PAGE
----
There were so many epic moments of action in The Dark Knight. Who can forget when Batman soared through the air of Hong Kong from skyscraper to skyscraper, crashed through windows onto a secure floor loaded with private security guards a second after his explosives knocked a hole in the building, took on a dozen armed guards using stealth as his weapon, and removed the criminal accountant by using a high tech, experimental extraction device. What an amazing scene! That is not even touching on Batman’s encounter with the Scarecrow’s goons and the Russian Mafia, his first confrontation with Joker in Wayne Tower, the chase through the city streets as Joker tried to kill Harvey Dent, Batman’s fight with two dozen swat agents who were about to inadvertently kill civilians, and Batman’s final confrontation with Joker and Two-Face. Wow! What an action movie.
In comparison, The Dark Knight Rises gave us the memorable moments of…well, the airplane hijacking was pretty cool if…a bit unlikely, and…that’s it. Seriously, are there any standout action scenes to you? I remember Batman, Selina, and Bane wailing on each other in generic action movie tradition, but I cannot think of a single moment that stands out. Some bridges blew up, Batman damaged Bane’s mask somehow, Bruce got stabbed in the back, and he also jumped and fell to near death quite a few times. There was that classic pose from the comics where Bane broke the Bat, but it came and went so quickly that it hardly stands out in my memory. I think I’ve belabored on this point long enough. Suffice to say, the action scenes in The Dark Knight Rises were nothing special.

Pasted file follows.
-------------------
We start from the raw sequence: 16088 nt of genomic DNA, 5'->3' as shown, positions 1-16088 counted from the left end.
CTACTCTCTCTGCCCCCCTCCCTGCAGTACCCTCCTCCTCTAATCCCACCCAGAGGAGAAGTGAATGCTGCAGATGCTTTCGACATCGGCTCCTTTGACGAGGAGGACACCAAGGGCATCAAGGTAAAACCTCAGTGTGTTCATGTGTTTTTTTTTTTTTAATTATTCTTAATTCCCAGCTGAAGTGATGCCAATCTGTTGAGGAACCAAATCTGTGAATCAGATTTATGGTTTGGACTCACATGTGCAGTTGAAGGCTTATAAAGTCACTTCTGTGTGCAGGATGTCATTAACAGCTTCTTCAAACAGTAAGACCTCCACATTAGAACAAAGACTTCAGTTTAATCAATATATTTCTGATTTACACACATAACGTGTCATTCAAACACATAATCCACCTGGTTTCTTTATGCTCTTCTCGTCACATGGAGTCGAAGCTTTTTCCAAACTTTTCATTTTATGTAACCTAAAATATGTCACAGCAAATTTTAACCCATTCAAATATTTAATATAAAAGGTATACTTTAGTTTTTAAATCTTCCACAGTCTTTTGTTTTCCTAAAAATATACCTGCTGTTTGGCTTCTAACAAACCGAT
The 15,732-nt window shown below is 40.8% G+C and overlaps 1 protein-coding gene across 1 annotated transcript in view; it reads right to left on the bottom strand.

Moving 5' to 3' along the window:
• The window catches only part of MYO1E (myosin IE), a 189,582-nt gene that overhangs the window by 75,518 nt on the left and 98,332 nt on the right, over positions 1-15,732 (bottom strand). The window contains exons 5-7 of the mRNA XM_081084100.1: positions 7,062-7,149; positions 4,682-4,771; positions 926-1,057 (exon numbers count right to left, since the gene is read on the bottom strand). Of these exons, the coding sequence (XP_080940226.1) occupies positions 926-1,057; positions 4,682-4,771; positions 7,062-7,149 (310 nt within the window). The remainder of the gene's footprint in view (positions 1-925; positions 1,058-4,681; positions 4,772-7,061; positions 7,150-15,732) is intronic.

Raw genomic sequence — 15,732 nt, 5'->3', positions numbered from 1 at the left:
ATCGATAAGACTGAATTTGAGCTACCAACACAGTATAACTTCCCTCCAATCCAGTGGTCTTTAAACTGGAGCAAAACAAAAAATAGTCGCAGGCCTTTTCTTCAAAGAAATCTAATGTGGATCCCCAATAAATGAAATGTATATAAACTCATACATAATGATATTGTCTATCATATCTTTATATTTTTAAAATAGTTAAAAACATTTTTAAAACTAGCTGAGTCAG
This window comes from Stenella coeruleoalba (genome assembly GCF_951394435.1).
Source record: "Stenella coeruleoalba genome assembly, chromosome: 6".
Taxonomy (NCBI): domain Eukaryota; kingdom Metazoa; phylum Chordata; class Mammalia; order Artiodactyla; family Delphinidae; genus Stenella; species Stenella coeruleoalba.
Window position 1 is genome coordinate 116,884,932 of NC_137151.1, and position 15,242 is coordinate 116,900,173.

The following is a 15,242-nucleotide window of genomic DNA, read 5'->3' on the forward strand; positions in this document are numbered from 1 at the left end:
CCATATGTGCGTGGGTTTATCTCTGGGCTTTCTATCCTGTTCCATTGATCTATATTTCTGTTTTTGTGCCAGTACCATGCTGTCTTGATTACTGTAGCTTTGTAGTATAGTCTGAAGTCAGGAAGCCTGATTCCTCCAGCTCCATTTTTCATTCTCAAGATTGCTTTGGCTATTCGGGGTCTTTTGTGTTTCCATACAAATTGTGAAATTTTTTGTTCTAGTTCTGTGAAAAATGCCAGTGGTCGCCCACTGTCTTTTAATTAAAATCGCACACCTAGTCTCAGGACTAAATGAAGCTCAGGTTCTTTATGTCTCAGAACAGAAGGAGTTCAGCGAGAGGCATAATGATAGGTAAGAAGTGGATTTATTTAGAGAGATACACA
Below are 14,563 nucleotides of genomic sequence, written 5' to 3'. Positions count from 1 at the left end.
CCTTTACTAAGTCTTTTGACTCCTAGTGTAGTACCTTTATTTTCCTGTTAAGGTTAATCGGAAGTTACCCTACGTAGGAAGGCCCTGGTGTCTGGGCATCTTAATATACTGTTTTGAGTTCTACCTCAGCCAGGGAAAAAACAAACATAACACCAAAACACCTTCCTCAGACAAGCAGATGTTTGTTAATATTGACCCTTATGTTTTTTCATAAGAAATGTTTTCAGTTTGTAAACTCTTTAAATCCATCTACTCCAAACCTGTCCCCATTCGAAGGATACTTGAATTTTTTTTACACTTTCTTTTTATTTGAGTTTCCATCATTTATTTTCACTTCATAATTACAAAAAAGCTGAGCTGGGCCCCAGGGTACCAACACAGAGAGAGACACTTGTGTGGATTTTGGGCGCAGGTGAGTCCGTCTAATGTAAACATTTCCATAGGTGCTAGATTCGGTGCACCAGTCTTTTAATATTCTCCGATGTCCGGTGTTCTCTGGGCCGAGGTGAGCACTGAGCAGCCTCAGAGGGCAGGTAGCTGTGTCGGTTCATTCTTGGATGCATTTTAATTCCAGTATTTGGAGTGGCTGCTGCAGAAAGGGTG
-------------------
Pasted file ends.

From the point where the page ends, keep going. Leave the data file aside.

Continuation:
Destroying the Legacy of The Dark Knight
Thematically, The Dark Knight dealt with the idea of Batman being the dark hero who would do the dirty deeds Gotham needed done even if they did not want him. Batman, Gotham’s Dark Knight, stood in contrast to Harvey Dent, Gotham’s White Knight, who would lead the city into prosperity and security by following the letter of the law. In the end, the White Knight was corrupted, but Batman, believing in the need for a hero people could admire, preserved Harvey’s reputation as Gotham’s White Knight by taking the blame for the murders upon himself. This sort of deception for the greater good was echoed in Alfred’s choice to hide the truth about Rachel leaving Bruce for Dent and Gordon’s choice to lie about Two-Face. All the heroes of the movie decided that the world deserved something better than the truth.